Alberta now has 2,336 active cases of COVID-19, with 237 people in hospital, including 58 in intensive care. (Black Press file photo)
Red Deer down to 73 active cases of COVID-19, lowest since early November

The Central zone has 253 active cases of the virus

Marco Mendicino, Minister of Immigration, Refugees and Citizenship during a press conference in Ottawa on Thursday, May 13, 2021. THE CANADIAN PRESS/Sean Kilpatrick
Canada to welcome 45,000 refugees this year, says immigration minister

Canada plans to increase persons admitted from 23,500 to 45,000 and expedite permanent residency applications

FILE – Most lanes remain closed at the Peace Arch border crossing into the U.S. from Canada, where the shared border has been closed for nonessential travel in an effort to prevent the spread of the coronavirus, Thursday, May 7, 2020, in Blaine, Wash. The restrictions at the border took effect March 21, while allowing trade and other travel deemed essential to continue. (AP Photo/Elaine Thompson)
Feds to issue update on border measures for fully vaccinated Canadians, permanent residents

Border with U.S. to remain closed to most until at least July 21

Blair Lebsack, owner of RGE RD restaurant, poses for a portrait in the dining room, in Edmonton, Friday, June 18, 2021. Canadian restaurants are having to find ways to deal with the rising cost of food. THE CANADIAN PRESS/Jason Franson
Canadian restaurateurs grapple with rising food costs, menu prices expected to rise

Restaurants are a low margin industry, so there’s not a lot of room to work in additional costs

Orange shirts, shoes, flowers and messages are displayed on the steps outside the legislature in Victoria, B.C., on Tuesday, June 8, 2021 following a ceremony hosted by the Songhees and Esquimalt First Nations in honour of the 215 residential school children whose remains have been discovered buried near the facility in Kamloops, B.C. THE CANADIAN PRESS/Chad Hipolito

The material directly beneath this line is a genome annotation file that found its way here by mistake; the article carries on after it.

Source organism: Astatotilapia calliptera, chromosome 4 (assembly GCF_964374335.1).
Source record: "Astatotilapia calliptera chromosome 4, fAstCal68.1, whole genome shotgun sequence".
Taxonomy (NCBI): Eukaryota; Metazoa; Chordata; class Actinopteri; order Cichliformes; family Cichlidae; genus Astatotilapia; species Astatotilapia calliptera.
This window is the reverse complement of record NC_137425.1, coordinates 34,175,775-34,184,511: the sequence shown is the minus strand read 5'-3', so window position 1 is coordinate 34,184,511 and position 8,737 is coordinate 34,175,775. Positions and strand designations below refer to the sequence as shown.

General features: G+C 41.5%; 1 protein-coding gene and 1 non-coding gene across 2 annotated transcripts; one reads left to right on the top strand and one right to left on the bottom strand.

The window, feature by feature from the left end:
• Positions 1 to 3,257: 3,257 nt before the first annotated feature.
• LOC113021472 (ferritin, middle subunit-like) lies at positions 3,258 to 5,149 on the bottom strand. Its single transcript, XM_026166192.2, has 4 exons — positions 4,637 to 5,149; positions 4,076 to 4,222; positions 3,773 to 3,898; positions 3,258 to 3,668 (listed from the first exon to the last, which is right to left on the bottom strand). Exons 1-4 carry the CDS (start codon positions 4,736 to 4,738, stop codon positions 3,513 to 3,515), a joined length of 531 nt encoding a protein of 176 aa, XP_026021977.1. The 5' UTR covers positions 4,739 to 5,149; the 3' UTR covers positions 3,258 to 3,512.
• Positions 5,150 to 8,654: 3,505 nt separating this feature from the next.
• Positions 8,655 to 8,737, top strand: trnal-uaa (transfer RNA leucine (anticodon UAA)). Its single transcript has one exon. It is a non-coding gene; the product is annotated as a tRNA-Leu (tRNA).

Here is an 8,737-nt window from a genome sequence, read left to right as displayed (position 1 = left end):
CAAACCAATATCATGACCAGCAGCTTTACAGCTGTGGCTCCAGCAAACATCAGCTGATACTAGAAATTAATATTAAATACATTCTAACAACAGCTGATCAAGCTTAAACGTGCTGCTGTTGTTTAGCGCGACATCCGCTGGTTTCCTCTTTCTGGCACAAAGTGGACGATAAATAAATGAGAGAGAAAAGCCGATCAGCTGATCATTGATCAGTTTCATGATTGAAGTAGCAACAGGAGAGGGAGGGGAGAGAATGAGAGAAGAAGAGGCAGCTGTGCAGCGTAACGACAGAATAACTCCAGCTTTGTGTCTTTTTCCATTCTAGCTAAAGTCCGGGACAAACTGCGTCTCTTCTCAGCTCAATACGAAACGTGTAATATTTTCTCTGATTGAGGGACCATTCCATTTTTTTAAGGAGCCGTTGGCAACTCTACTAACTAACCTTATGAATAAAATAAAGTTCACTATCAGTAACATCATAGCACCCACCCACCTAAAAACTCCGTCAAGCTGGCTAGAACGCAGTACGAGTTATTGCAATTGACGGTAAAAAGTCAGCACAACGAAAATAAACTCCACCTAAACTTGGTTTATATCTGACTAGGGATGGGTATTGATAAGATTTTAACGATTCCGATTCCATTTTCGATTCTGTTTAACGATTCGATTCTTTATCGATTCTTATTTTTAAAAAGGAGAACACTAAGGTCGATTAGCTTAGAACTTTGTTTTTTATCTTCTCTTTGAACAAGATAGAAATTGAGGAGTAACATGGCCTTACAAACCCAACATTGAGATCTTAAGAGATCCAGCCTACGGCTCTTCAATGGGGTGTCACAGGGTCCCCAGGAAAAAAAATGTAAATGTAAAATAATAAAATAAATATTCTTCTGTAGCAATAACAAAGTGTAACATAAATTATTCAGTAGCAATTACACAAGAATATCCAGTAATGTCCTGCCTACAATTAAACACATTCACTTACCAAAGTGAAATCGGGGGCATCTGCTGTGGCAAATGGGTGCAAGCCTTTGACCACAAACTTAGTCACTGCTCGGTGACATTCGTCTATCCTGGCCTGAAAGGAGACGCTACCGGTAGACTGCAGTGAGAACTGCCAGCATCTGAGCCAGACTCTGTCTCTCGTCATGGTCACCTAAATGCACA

Alberta city cancels Canada Day fireworks at site of former residential school

City of St. Albert says that the are where the display was planned, is the site of the former Youville Residential School

Barbara Violo, pharmacist and owner of The Junction Chemist Pharmacy, draws up a dose behind vials of both Pfizer-BioNTech and Oxford-AstraZeneca COVID-19 vaccines on the counter, in Toronto, Friday, June 18, 2021. An independent vaccine tracker website founded by a University of Saskatchewan student says just over 20 per cent of eligible Canadians — those 12 years old and above — are now fully vaccinated. THE CANADIAN PRESS/Nathan Denette
At least 20% of eligible Canadians fully vaccinated, 75% with one dose: data

Earlier projections for reopening at this milestone didn’t include Delta variant

This undated file photo provided by Ernie Carswell & Partners shows the home featured in the opening and closing scenes of The Brady Bunch in Los Angeles. Do you know the occupation of Mike Brady, the father in this show about a blended family? (Anthony Barcelo/Ernie Carswell & Partners via AP, File)
QUIZ: A celebration of dad on Father’s Day

How much do you know about famous fathers?

A dose of the Pfizer-BioNTech COVID-19 vaccine is pictured at a vaccination site in Vancouver Thursday, March 11, 2021. THE CANADIAN PRESS/Jonathan Hayward
NACI advice to mix vaccines gets varied reaction from AstraZeneca double-dosers

NACI recommends an mRNA vaccine for all Canadians receiving a second dose of a COVID-19 vaccine

Bruce Springsteen performs at the 13th annual Stand Up For Heroes benefit concert in support of the Bob Woodruff Foundation in New York on Nov. 4, 2019. (Greg Allen/Invision/AP)
Canadians who got AstraZeneca shot can now see ‘Springsteen on Broadway’

B.C. mayor David Screech who received his second AstraZeneca dose last week can now attend the show

Most Read